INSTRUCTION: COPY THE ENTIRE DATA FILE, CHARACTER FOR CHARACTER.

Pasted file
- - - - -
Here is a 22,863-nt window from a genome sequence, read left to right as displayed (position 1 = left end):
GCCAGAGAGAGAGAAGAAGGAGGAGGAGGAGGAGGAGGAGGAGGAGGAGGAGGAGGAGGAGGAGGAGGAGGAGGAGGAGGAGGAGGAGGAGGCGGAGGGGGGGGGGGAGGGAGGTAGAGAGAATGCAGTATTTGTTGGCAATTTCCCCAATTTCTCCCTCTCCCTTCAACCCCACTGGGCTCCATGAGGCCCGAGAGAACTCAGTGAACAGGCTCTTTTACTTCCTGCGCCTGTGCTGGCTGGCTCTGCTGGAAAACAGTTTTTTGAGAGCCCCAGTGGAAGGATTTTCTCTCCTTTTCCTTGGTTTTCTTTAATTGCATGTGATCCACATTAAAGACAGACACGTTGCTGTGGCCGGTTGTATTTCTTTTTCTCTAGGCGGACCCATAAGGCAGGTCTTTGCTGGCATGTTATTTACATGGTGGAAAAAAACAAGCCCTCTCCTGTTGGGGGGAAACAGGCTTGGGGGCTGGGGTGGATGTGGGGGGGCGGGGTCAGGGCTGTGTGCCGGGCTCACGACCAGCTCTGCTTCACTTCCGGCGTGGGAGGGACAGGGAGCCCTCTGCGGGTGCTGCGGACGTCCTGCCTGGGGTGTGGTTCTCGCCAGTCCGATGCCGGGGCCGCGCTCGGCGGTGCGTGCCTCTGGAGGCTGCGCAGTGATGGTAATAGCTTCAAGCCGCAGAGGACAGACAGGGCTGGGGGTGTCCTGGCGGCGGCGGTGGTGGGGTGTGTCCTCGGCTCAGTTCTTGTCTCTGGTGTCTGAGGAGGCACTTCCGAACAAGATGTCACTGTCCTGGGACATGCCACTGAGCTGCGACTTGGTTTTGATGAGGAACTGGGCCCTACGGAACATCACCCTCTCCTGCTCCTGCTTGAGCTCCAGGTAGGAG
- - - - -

Here is a 22,863-nt window from a genome sequence, read left to right as displayed (position 1 = left end):
GCCAGAGAGAGAGAAGAAGGAGGAGGAGGAGGAGGAGGAGGAGGAGGAGGAGGAGGAGGAGGAGGAGGAGGAGGAGGAGGAGGAGGAGGAGGCGGAGGGGGGGGGGGAGGGAGGTAGAGAGAATGCAGTATTTGTTGGCAATTTCCCCAATTTCTCCCTCTCCCTTCAACCCCACTGGGCTCCATGAGGCCCGAGAGAACTCAGTGAACAGGCTCTTTTACTTCCTGCGCCTGTGCTGGCTGGCTCTGCTGGAAAACAGTTTTTTGAGAGCCCCAGTGGAAGGATTTTCTCTCCTTTTCCTTGGTTTTCTTTAATTGCATGTGATCCACATTAAAGACAGACACGTTGCTGTGGCCGGTTGTATTTCTTTTTCTCTAGGCGGACCCATAAGGCAGGTCTTTGCTGGCATGTTATTTACATGGTGGAAAAAAACAAGCCCTCTCCTGTTGGGGGGAAACAGGCTTGGGGGCTGGGGTGGATGTGGGGGGGCGGGGTCAGGGCTGTGTGCCGGGCTCACGACCAGCTCTGCTTCACTTCCGGCGTGGGAGGGACAGGGAGCCCTCTGCGGGTGCTGCGGACGTCCTGCCTGGGGTGTGGTTCTCGCCAGTCCGATGCCGGGGCCGCGCTCGGCGGTGCGTGCCTCTGGAGGCTGCGCAGTGATGGTAATAGCTTCAAGCCGCAGAGGACAGACAGGGCTGGGGGTGTCCTGGCGGCGGCGGTGGTGGGGTGTGTCCTCGGCTCAGTTCTTGTCTCTGGTGTCTGAGGAGGCACTTCCGAACAAGATGTCACTGTCCTGGGACATGCCACTGAGCTGCGACTTGGTTTTGATGAGGAACTGGGCCCTACGGAACATCACCCTCTCCTGCTCCTGCTTGAGCTCCAGGTAGGAG